Nostagilia: Old Programs From the 1980's and 1990's
Welcome to Mark Rejhon's classic programming section. While I've made the rest of my website easy to read, this section uses very technical language with no holds barred! Read at your own risk ;-)
Many of these programs are 10 year old classics and are provided here for nostagilia and amusement purposes. Much of the programming in this section was done way back in university and high school years, when I had plenty of time to enjoy programming as a hobby. These days, I do programming for companies rather than as a spare time hobby.
You have my permission to make modified versions of my programs, as long as the source code is freely distributed with the modified version. My credits must also stay in the code and documentation. And do please email me a copy of your modified version ;-)
Mini Graphics Demos
Bulletin Board System Utilities
Commodore 64 Video Games
Advanced Communications Software Programming
My Participation in Linux DOSEMU Development
MARSFACE.ZIP (72k | 1991 | QBasic source included)
One of the most interesting graphics-related programs I wrote in the early nineties is a viewer I made to read space probe hexadecimal data containing images of a Mars crater.
The image was very noisy, so I invented a filter that eliminated the noise pixels. Actually, the noise filter is not unlike those in professional image editing software. But I wrote the filter from scratch, without ever having seen or heard of a noise filter at the time, and no prior knowledge of how noise filters worked!
This program was written in QuickBASIC 4.5, but it should also work with MS-DOS QBasic as well. There are detailed README files included with this program.
MOTION.ZIP (33k | 1993 | QBasic source included)
This is a program that I wrote to prove that the human eye can tell the difference between 30 versus 60 frames per second in videogames! Lots of people were misinformed that the eye can only see up to 30 fps in all conditions, but I did extensive research into the subject, and found a lot of evidence proving otherwise. I also developed this VGA demo that compares multiple objects moving at different framerates side-by-side, as "see-for-yourself" evidence. Download it before you debate the matter with me! <big grin> ;-)
DAZZLE.ZIP (6k | 1992 | ASM source included)
This is a very tiny TSR I wrote which cycles the colors of the text screen while you use the computer. Download it and see your DOS prompt flash in dazzling colors!
TVTOOB.ZIP (1k | 1992 | executable only)
This is a super-tiny 48 byte program that simply displays a noisy TV-style picture on the entire computer screen. Shows how much an amazingly tiny program can accomplish! Yes, only 48 bytes! I wrote this program directly in DOS DEBUG and programmed a super-tiny pseudo-random noise generator.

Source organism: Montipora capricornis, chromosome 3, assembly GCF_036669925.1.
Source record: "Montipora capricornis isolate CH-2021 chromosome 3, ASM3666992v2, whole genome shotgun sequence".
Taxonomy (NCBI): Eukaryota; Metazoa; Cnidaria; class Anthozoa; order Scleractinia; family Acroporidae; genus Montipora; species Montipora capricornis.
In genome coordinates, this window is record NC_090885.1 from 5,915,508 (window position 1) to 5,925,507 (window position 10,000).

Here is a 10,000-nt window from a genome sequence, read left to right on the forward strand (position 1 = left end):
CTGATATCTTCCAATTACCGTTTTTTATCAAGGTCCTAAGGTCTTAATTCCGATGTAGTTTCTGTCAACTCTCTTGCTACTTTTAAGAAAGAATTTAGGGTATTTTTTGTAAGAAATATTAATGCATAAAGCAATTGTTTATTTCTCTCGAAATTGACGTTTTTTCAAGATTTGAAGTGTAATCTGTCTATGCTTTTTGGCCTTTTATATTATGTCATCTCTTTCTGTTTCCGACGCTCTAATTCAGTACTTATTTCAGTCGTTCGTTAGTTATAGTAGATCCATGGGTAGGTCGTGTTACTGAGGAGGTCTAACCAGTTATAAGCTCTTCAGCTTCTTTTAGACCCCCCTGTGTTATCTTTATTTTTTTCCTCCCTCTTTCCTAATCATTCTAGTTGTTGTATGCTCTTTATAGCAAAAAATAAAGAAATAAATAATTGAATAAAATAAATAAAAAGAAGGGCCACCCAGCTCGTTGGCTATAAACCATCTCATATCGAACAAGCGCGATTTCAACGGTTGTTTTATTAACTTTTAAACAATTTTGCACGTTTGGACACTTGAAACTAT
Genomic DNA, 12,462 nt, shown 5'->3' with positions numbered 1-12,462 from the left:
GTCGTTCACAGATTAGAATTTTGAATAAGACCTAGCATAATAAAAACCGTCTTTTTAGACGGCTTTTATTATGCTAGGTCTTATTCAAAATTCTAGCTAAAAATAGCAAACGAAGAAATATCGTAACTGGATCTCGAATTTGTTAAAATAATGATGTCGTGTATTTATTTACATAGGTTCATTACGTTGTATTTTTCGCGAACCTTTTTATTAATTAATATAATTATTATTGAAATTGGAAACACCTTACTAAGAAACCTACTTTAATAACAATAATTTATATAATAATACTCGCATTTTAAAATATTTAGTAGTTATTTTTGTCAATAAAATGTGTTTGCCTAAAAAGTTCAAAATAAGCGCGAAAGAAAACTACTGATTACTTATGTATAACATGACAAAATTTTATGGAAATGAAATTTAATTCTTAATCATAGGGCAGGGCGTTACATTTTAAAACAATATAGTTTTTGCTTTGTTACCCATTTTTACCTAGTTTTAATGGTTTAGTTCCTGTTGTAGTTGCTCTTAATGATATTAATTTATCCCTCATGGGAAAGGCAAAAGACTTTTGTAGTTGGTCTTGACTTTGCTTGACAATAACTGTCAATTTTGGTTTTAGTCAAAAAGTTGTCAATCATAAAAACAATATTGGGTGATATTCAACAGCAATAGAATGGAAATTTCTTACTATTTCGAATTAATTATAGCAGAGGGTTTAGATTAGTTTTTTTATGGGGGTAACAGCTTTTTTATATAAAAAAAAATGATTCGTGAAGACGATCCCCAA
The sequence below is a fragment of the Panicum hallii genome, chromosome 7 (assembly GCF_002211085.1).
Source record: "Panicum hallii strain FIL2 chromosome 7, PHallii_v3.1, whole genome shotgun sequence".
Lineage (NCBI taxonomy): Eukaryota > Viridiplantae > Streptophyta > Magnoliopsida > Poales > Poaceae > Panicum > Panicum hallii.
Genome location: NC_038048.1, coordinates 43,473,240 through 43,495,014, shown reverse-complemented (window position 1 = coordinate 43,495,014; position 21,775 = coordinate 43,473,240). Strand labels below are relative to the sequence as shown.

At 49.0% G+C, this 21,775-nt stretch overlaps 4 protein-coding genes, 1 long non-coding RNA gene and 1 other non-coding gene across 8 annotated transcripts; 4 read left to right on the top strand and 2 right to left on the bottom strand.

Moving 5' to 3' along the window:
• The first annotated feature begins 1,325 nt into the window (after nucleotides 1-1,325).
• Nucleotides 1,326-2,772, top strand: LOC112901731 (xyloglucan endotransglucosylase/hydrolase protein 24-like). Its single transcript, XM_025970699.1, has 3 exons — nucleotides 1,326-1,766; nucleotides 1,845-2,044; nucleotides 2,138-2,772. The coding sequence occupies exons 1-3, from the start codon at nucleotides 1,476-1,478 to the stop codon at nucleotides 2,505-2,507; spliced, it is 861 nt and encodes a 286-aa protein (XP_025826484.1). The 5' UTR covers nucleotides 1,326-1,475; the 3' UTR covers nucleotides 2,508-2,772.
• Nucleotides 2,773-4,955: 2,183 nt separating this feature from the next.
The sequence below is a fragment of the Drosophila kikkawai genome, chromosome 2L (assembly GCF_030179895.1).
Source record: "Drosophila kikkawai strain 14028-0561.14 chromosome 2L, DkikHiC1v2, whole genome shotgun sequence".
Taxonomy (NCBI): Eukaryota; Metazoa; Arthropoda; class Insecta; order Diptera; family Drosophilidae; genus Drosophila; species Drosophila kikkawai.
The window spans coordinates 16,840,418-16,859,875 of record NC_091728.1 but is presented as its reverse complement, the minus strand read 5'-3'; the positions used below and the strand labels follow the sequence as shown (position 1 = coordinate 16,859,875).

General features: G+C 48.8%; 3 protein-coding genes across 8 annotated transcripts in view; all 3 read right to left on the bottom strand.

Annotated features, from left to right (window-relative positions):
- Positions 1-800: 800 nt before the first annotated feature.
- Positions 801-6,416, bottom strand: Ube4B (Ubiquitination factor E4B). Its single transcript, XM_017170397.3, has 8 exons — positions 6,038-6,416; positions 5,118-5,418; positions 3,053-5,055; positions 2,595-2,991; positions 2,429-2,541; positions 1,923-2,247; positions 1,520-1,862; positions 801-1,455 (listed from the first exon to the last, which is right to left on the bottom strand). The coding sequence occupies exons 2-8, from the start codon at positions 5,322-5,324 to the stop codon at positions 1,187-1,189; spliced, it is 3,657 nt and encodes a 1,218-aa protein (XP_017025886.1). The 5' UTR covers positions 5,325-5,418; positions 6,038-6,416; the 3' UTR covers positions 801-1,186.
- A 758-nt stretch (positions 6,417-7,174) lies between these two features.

GO125.ZIP (42k | 1992 | QuickBASIC 4.5 compiler source included)
This is a DOS command that was popular among my friends. It is a quick change-directory utility that is used instead of the DOS 'cd' command. It allowed you to specify just part of a directory name of any directory of any drive. You could merely type "go downl" instead of "cd e:\comm\telemate\download", which saves a lot of keypresses! This program works great on systems running up to DOS 6.22, but there appears to be a compatibility problem running under Windows 95. Someday, I might rewrite this old program into C for Windows 95 and add long-filename support!
TYPBENCH.ZIP (25k | 1991 | QBasic source included)
This is a free-form typing speed benchmark program. The timer automatically starts when you start typing, and you can type anything you want. For example, you can type out a paragraph from a newspaper article. When you are finished, it displays detailed typing speed statistics including the number of keypresses per minute, number of words, average word length, frequency of using the backspace key, words per minute, etc.
From summer 1991 to winter 1997, I ran a Bulletin Board System (BBS) called ViDDiBBS. It was a small hobby-run modem online service with two phone lines. I programmed several utilities that helped me run my Bulletin Board System. The image shows the animated File Menu that I created for ViDDiBBS.
ATYPE20.ZIP (45k | 1995 | C source included)
This is an ANSI file viewer that I programmed originally in QuickBASIC as early as 1992, but converted to C. ANSI files are color text files with graphics symbols that are still commonly being used on modem Bulletin Board Systems.